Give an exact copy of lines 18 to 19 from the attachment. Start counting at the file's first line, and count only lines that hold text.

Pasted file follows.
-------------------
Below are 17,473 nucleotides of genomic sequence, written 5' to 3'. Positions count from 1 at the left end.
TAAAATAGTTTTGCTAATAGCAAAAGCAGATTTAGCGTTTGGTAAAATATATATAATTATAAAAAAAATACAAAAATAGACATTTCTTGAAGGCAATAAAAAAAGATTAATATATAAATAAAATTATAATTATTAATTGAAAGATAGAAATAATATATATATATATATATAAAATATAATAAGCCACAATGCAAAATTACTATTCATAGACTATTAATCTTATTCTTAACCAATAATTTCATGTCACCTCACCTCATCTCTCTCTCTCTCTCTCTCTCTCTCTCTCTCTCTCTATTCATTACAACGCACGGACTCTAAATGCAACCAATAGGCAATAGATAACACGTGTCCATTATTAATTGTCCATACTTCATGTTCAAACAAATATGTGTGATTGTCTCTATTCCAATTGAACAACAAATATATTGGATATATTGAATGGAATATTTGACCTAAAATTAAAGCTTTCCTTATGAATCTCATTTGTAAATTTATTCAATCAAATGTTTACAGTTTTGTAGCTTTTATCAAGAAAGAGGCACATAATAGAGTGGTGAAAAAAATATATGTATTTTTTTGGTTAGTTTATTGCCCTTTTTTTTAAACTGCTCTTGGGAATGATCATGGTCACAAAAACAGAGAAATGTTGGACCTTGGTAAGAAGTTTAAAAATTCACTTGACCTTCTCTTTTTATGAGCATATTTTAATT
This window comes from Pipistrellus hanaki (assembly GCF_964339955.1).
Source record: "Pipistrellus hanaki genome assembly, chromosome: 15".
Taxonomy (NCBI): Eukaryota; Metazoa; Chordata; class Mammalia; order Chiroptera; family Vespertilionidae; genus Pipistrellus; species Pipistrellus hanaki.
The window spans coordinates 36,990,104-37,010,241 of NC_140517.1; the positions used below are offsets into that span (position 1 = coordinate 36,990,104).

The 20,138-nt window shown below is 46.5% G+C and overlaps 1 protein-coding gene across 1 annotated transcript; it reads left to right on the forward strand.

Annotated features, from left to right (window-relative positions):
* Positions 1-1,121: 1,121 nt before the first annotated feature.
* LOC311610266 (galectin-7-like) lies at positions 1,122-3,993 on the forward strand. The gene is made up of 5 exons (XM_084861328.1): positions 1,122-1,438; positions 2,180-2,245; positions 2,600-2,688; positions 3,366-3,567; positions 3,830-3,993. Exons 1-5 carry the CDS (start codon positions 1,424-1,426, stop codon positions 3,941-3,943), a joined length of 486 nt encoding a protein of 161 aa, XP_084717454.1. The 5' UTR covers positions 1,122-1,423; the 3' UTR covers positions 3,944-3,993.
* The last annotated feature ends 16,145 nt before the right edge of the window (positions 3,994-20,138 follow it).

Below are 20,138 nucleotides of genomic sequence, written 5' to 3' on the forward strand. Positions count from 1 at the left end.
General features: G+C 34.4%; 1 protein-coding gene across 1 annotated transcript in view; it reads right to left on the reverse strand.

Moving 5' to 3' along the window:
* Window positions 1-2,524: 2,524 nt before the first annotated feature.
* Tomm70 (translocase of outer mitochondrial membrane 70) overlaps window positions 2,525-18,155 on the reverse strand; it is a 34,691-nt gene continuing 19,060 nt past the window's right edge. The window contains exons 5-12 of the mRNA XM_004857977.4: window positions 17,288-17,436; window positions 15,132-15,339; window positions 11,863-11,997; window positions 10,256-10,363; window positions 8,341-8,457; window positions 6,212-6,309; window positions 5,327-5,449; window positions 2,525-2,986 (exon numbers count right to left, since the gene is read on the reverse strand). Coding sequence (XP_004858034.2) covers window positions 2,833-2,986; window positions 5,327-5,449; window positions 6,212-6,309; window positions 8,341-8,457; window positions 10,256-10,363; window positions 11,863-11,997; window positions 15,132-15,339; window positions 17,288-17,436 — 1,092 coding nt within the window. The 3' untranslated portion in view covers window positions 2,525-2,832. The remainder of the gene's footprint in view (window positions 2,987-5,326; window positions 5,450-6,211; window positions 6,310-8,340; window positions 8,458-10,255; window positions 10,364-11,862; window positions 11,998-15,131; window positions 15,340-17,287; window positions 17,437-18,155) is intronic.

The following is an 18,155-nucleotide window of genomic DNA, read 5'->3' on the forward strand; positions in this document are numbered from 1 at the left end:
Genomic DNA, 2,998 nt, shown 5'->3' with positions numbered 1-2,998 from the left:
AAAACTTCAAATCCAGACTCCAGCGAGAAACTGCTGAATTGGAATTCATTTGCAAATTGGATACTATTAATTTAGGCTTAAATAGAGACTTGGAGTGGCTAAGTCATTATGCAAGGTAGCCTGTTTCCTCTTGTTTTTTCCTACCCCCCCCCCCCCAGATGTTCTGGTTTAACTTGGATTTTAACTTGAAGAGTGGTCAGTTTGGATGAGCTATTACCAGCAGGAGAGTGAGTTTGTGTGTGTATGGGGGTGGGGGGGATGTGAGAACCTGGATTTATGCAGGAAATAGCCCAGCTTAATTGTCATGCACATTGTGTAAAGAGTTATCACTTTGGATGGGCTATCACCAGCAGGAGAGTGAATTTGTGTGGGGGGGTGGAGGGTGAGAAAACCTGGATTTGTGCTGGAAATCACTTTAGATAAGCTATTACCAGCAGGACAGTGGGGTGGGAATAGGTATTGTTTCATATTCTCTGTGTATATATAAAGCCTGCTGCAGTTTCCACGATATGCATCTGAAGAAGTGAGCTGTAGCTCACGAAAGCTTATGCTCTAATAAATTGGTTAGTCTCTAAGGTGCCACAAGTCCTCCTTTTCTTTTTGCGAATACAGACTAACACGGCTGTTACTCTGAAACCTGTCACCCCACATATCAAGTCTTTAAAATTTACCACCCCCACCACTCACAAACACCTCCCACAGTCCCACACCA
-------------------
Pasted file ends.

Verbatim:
Genomic DNA, 2,998 nt, shown 5'->3' with positions numbered 1-2,998 from the left:
AAAACTTCAAATCCAGACTCCAGCGAGAAACTGCTGAATTGGAATTCATTTGCAAATTGGATACTATTAATTTAGGCTTAAATAGAGACTTGGAGTGGCTAAGTCATTATGCAAGGTAGCCTGTTTCCTCTTGTTTTTTCCTACCCCCCCCCCCCCAGATGTTCTGGTTTAACTTGGATTTTAACTTGAAGAGTGGTCAGTTTGGATGAGCTATTACCAGCAGGAGAGTGAGTTTGTGTGTGTATGGGGGTGGGGGGGATGTGAGAACCTGGATTTATGCAGGAAATAGCCCAGCTTAATTGTCATGCACATTGTGTAAAGAGTTATCACTTTGGATGGGCTATCACCAGCAGGAGAGTGAATTTGTGTGGGGGGGTGGAGGGTGAGAAAACCTGGATTTGTGCTGGAAATCACTTTAGATAAGCTATTACCAGCAGGACAGTGGGGTGGGAATAGGTATTGTTTCATATTCTCTGTGTATATATAAAGCCTGCTGCAGTTTCCACGATATGCATCTGAAGAAGTGAGCTGTAGCTCACGAAAGCTTATGCTCTAATAAATTGGTTAGTCTCTAAGGTGCCACAAGTCCTCCTTTTCTTTTTGCGAATACAGACTAACACGGCTGTTACTCTGAAACCTGTCACCCCACATATCAAGTCTTTAAAATTTACCACCCCCACCACTCACAAACACCTCCCACAGTCCCACACCA